Smiley, the Blind Therapy Dog

Smiley, the blind golden retriever therapy dog : Joanne George/FacebookThis week there was a lot of unsettling news from the dog show world.  But stay tuned and I’ll bring you the uplifting story of one golden retriever called ‘Smiley’ who was born without eyes yet still manages to work as a therapy dog.

First,  there was the death of champion three-year-old Irish setter named Jagger at Crufts, the world’s biggest dog show hosted by the Kennel Club in the UK since 1891. The official autopsy showed that Thendara Satisfaction, known as Jagger, who won a silver medal at the contest, had digested steak laced with several types of poison leading to a painful death for the dog on its return to Belgium.

Dr. Claudia Minsen discovered miniscule black pellets similar to those used by farmers apparently ‘folded’ into pieces of beef in his stomach. Speculations is that it was some type of pesticide. It is also suspected that as many as six dogs who took part in the competition had been reportedly poisoned, though there are no definitive links as of yet.

Champion Irish setter Jagger died from suspected poisoning at Crufts

Champion Irish setter Jagger died from suspected poisoning at Crufts

There was also quite an uproar after American Rebecca Cross was filmed picking up her five-year-old Scottish terrier Knopa by the tail and neck after winning the prestigious Best in Show. Cross, a mother-of-one and military veteran from Maryland, apologized by saying she “didn’t do it on purpose, it was just habit”. This particular practice of picking up show dogs is common in the U.S. but is frowned upon elsewhere in the world.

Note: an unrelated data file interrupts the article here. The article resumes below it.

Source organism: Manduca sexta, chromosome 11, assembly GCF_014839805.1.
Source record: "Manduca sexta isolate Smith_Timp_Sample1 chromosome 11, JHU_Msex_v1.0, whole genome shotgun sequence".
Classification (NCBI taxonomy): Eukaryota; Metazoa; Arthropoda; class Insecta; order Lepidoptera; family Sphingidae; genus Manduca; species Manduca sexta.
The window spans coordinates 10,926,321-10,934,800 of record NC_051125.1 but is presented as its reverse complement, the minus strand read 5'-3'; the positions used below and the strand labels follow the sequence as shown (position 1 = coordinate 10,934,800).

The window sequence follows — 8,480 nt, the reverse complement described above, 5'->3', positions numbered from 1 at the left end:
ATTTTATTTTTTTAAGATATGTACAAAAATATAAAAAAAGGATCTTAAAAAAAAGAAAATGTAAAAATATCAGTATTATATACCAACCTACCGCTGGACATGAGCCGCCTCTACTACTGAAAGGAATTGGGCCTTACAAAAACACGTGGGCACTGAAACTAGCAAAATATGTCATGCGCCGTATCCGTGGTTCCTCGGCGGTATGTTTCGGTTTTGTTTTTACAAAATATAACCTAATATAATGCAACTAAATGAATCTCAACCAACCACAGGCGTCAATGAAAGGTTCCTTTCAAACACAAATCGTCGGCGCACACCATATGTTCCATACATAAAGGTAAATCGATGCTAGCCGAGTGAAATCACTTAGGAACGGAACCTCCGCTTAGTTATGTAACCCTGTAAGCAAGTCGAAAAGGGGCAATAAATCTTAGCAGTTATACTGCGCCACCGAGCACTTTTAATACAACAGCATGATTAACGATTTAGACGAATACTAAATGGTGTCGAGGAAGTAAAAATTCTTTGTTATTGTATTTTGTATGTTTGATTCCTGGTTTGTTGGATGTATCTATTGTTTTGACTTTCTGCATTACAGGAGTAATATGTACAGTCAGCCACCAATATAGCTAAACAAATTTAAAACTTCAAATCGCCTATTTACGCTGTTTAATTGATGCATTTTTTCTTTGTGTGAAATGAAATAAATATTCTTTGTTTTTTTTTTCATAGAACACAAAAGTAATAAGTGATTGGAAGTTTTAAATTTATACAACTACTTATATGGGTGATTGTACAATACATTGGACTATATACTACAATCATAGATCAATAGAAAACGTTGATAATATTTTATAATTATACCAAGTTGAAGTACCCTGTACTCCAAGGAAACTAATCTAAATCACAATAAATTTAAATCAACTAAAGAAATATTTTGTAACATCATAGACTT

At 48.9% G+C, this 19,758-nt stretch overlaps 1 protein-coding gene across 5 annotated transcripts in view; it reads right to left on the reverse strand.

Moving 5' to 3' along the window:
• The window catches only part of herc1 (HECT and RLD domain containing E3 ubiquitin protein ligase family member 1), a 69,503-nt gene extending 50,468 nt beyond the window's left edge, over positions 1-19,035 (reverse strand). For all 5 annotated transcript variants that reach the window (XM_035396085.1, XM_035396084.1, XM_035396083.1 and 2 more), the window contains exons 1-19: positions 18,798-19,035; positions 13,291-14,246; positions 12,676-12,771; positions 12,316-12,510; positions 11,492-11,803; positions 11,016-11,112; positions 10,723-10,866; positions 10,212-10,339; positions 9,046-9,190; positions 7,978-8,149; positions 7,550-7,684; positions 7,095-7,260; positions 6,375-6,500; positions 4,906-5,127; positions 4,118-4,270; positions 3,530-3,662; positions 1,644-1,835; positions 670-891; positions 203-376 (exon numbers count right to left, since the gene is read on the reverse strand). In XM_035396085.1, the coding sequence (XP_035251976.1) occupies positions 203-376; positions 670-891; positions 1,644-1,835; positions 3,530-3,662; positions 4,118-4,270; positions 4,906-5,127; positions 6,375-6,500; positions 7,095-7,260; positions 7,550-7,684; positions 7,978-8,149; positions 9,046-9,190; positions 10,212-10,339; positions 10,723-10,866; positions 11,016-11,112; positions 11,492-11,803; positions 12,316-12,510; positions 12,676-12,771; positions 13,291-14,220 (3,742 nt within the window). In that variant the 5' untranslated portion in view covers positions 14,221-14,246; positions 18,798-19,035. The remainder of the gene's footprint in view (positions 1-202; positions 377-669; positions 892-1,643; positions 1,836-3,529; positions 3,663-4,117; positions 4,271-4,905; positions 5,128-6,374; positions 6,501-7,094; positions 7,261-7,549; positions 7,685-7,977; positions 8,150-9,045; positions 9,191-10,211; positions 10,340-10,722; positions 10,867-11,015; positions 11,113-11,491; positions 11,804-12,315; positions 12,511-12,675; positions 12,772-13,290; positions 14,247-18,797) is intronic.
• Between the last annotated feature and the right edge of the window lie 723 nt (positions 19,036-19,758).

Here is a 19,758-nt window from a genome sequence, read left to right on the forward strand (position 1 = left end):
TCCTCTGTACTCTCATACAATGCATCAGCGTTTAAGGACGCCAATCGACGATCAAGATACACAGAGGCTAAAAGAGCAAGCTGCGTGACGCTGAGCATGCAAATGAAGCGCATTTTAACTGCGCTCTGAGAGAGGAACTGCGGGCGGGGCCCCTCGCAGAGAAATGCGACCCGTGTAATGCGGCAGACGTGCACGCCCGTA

So far more than 160,000 people had signed an online petition for the handler to be stripped of the award on the basis of ‘behaving discreditably and prejudicially to the interests of the canine world’. In response, The Kennel Club said it would not be ‘fair’ to strip the dog of its Best in Show title, solely due to the behavior of its owner.

The moment handler Rebecca Cross lifts Best In Show winner Knopa

Handler Rebecca Cross lifts Best In Show winner Knopa

But to instill your faith in humanity, please meet a special dog from Canada named Smiley.

Though completely blind, he is still able to work as a service dog for St. John’s Ambulance in Ontario. The dog’s owner, Joanne George, rescued him from a puppy mill in Stouffville, Canada when he was less than two years old. The dog quickly bonded with a Great Dane named Tyler who happened to be deaf.

“Tyler was so bouncy and crazy and happy go lucky and [Smiley] turned into the same dog,” George said. “He came out from underneath the tables where he was always hiding.”

George said seeing Smiley interact with crowds made her realize he would be a perfect therapy dog. She now brings the dogs to hospitals and schools in the area and says the dog almost always brightens people’s days.

You can read more about Smiley from and view many candids on the Alba Sun website.

Here are a few videos from Youtube, so enjoy.

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